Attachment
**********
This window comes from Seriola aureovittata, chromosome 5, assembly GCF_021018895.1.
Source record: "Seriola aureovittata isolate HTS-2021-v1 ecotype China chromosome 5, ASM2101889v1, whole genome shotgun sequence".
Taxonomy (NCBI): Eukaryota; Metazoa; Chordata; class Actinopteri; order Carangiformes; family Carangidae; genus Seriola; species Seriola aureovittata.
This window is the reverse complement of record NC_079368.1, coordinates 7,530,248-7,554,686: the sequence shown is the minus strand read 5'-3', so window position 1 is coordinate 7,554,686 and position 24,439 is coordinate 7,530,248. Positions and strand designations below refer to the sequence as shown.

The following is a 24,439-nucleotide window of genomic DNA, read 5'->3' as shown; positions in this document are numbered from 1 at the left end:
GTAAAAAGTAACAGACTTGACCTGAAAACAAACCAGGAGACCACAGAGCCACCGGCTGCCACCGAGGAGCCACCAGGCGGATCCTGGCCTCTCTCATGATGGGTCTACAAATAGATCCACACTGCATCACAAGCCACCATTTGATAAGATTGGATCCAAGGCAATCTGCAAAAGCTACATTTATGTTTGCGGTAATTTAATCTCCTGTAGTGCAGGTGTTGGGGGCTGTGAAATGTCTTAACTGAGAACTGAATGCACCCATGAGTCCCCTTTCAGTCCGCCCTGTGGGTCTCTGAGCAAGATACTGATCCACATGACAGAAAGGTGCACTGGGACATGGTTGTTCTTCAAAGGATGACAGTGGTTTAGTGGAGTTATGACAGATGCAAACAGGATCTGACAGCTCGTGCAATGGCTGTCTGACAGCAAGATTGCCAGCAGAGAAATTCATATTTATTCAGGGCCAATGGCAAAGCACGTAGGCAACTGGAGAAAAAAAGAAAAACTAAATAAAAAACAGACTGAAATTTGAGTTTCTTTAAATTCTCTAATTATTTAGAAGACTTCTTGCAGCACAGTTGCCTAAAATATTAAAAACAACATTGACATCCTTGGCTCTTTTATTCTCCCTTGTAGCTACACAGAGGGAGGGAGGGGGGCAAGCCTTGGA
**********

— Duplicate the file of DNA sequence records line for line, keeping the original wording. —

This window comes from Seriola aureovittata, chromosome 5, assembly GCF_021018895.1.
Source record: "Seriola aureovittata isolate HTS-2021-v1 ecotype China chromosome 5, ASM2101889v1, whole genome shotgun sequence".
Taxonomy (NCBI): Eukaryota; Metazoa; Chordata; class Actinopteri; order Carangiformes; family Carangidae; genus Seriola; species Seriola aureovittata.
This window is the reverse complement of record NC_079368.1, coordinates 7,530,248-7,554,686: the sequence shown is the minus strand read 5'-3', so window position 1 is coordinate 7,554,686 and position 24,439 is coordinate 7,530,248. Positions and strand designations below refer to the sequence as shown.

The following is a 24,439-nucleotide window of genomic DNA, read 5'->3' as shown; positions in this document are numbered from 1 at the left end:
GTAAAAAGTAACAGACTTGACCTGAAAACAAACCAGGAGACCACAGAGCCACCGGCTGCCACCGAGGAGCCACCAGGCGGATCCTGGCCTCTCTCATGATGGGTCTACAAATAGATCCACACTGCATCACAAGCCACCATTTGATAAGATTGGATCCAAGGCAATCTGCAAAAGCTACATTTATGTTTGCGGTAATTTAATCTCCTGTAGTGCAGGTGTTGGGGGCTGTGAAATGTCTTAACTGAGAACTGAATGCACCCATGAGTCCCCTTTCAGTCCGCCCTGTGGGTCTCTGAGCAAGATACTGATCCACATGACAGAAAGGTGCACTGGGACATGGTTGTTCTTCAAAGGATGACAGTGGTTTAGTGGAGTTATGACAGATGCAAACAGGATCTGACAGCTCGTGCAATGGCTGTCTGACAGCAAGATTGCCAGCAGAGAAATTCATATTTATTCAGGGCCAATGGCAAAGCACGTAGGCAACTGGAGAAAAAAAGAAAAACTAAATAAAAAACAGACTGAAATTTGAGTTTCTTTAAATTCTCTAATTATTTAGAAGACTTCTTGCAGCACAGTTGCCTAAAATATTAAAAACAACATTGACATCCTTGGCTCTTTTATTCTCCCTTGTAGCTACACAGAGGGAGGGAGGGGGGCAAGCCTTGGA